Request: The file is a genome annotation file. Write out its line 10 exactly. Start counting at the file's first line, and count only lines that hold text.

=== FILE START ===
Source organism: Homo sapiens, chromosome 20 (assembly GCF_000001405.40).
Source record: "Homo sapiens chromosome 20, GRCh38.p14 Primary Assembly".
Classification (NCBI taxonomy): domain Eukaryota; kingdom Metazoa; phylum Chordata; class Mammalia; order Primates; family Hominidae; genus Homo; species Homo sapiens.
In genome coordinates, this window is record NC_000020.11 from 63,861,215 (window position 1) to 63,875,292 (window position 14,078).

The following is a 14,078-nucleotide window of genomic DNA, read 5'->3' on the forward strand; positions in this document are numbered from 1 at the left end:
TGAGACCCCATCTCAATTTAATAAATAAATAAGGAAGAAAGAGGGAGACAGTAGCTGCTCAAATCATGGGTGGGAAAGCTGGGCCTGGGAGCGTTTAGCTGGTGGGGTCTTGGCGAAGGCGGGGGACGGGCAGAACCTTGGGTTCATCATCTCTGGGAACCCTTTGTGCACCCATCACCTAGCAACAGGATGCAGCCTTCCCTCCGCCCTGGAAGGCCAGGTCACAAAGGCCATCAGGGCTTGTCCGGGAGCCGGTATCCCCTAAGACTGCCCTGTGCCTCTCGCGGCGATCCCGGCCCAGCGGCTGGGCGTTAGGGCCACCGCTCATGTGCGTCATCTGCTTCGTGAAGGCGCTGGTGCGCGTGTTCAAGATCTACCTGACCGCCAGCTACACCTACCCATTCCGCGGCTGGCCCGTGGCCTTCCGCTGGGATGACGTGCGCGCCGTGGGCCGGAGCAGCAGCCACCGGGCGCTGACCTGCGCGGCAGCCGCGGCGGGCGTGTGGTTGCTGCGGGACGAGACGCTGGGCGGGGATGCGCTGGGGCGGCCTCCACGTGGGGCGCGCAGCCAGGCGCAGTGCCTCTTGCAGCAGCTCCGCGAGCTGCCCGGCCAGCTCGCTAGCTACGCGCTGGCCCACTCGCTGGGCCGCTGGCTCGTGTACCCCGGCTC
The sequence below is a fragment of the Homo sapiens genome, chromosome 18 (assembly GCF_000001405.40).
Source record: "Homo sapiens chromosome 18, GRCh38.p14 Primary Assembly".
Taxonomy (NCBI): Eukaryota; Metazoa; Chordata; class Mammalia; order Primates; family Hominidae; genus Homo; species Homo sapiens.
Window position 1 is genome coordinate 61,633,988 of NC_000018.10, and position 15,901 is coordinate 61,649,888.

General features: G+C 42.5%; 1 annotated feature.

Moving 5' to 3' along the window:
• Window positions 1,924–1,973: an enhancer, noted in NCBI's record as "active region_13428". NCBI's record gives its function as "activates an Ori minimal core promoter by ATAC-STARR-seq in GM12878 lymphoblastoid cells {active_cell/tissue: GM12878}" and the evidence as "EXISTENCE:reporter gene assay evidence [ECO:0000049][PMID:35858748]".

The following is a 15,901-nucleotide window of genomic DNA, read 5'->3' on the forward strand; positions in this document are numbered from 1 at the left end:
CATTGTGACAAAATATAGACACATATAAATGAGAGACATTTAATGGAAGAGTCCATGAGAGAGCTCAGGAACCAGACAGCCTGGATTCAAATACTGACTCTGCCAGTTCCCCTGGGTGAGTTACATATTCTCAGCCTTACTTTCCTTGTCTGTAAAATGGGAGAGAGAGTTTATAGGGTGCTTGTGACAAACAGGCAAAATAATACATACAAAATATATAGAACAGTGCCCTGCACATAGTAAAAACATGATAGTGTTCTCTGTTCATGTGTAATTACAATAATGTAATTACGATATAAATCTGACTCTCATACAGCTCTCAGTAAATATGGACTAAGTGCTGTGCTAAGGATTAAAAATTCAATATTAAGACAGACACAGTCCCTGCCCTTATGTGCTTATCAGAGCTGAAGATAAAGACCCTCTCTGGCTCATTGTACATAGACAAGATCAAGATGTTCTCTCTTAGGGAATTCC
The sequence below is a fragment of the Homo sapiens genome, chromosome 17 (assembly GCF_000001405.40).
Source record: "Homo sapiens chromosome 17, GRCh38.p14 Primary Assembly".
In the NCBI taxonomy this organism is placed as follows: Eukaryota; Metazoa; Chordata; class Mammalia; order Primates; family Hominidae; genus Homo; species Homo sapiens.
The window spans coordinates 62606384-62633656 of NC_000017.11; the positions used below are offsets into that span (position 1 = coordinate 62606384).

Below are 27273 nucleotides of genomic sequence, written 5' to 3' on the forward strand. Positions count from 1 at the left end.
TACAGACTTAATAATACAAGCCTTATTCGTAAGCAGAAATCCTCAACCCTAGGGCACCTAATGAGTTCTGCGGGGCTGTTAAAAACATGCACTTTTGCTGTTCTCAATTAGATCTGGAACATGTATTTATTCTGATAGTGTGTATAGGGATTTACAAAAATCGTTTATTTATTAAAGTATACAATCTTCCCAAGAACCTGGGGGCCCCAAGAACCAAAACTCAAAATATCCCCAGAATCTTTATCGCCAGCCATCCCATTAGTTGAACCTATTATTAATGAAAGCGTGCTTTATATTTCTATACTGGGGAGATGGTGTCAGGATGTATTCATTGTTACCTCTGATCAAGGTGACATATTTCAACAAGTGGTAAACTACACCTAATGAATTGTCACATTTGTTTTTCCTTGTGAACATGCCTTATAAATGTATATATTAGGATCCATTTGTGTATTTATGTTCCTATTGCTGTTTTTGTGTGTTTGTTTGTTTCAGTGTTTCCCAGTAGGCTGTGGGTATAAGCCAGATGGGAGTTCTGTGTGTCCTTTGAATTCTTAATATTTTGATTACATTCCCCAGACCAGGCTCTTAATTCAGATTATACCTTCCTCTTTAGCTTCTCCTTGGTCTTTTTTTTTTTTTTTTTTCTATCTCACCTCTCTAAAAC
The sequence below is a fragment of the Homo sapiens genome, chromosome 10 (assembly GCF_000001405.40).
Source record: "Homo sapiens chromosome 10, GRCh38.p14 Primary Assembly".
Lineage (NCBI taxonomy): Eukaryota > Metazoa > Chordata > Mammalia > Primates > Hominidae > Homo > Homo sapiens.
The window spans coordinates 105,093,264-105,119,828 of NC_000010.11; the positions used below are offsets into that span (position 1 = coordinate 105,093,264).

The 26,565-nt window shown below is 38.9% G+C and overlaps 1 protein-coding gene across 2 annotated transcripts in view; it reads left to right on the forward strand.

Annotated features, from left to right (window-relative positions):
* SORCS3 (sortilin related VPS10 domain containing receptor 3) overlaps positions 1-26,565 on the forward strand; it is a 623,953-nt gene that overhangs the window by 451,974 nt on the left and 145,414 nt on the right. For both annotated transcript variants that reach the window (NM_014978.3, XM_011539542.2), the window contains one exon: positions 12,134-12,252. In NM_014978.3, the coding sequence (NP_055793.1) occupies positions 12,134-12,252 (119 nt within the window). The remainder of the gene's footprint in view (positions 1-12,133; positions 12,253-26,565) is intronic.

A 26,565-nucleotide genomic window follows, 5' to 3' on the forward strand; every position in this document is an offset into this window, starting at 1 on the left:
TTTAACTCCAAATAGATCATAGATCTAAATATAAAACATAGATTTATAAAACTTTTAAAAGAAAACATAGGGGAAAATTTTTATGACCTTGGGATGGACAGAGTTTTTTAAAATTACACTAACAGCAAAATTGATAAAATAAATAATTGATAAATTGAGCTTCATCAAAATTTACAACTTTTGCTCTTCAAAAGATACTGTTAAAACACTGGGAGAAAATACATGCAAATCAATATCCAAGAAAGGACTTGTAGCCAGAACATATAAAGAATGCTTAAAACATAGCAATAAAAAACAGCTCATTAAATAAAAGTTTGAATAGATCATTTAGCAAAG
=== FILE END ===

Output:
Window position 1 is genome coordinate 61,633,988 of NC_000018.10, and position 15,901 is coordinate 61,649,888.